Twitter’s Ex-Election Chief Is Worried About the US Midterms

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The aftermath of the last major election cycle in the United States played out like a car crash on Twitter. In late 2020 and January 2021, as Donald Trump riled up his supporters through his Twitter account after roundly losing the presidential election, the social media company felt paralyzed about how to act. It was only after Trump used his Twitter account to direct a mob to storm the US Capitol, seemingly with the aim of taking enemy politicians hostage, that the platform decided to move.

Twitter banned Trump on January 8, 2021—seemingly permanently. As of yet, Elon Musk, since last week CEO of Twitter, has said that Trump won’t return

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. The mercurial entrepreneur has also said that no account previously banned for breaching Twitter’s rules will be reinstated “for at least a few more weeks.” Yet even if the platform’s most controversial political figure isn’t going to be able to spread hate during the midterms, as the US goes to the polls on November 8, there’s still plenty to worry about.

Until September, Edward Perez was director of product management at Twitter, overseeing the product team devoted to civic integrity. Joining the company in September 2021, after more than three decades working in election integrity, Perez’s role was to keep Twitter safe during times of great upheaval—such as elections—from a product perspective. And as Musk guts Twitter of its staff and allows users to pay to get a coveted blue check on the platform, Perez feels he has to speak out.

“I really am concerned that it feels like the drama around corporate takeover is sucking up all the oxygen in the room,” says Perez, who is now a board member at the OSET Institute, a nonpartisan group devoted to election security and integrity. That focus on the Musk psychodrama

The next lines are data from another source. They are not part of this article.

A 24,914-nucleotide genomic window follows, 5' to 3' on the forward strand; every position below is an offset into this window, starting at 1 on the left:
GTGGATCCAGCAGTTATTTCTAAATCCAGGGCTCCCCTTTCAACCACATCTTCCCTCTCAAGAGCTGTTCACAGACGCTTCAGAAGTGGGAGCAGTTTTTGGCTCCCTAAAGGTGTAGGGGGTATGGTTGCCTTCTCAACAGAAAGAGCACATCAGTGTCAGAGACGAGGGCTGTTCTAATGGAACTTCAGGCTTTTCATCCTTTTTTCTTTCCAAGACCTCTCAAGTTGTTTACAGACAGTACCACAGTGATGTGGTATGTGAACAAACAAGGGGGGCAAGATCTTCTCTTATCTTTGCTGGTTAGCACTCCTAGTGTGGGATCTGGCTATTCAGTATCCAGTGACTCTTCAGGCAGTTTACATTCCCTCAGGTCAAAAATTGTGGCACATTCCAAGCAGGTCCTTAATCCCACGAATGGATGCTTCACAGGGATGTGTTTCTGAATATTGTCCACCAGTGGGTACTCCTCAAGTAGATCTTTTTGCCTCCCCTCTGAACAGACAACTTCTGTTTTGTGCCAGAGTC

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“is resulting in potentially inadequate attention on these election-related issues,” he adds.

“If one were seeking to wreck the civic integrity of Twitter and diminish its role in the public sphere, you would take all of the actions that Musk is currently taking,” says Steven Buckley, a lecturer in media and communications specializing in US politics and social media at City University, London. “The firing of content moderators and the pay-for-verification plans, combined with Musk’s churlish, childlike tweeting, simply diminishes what prestige Twitter has as a public forum.”

For Perez, the matter at hand isn’t simply the job losses that have decimated his former coworkers, nor the ability for people to say what they want on Twitter. It’s about upholding and protecting democracy. “It’s not entirely clear to me—particularly in the political context—that Elon Musk fully understands the degree of social responsibility that rests on his shoulders, and the very real harm, political harm, political violence, and division that can come from social media platforms.”

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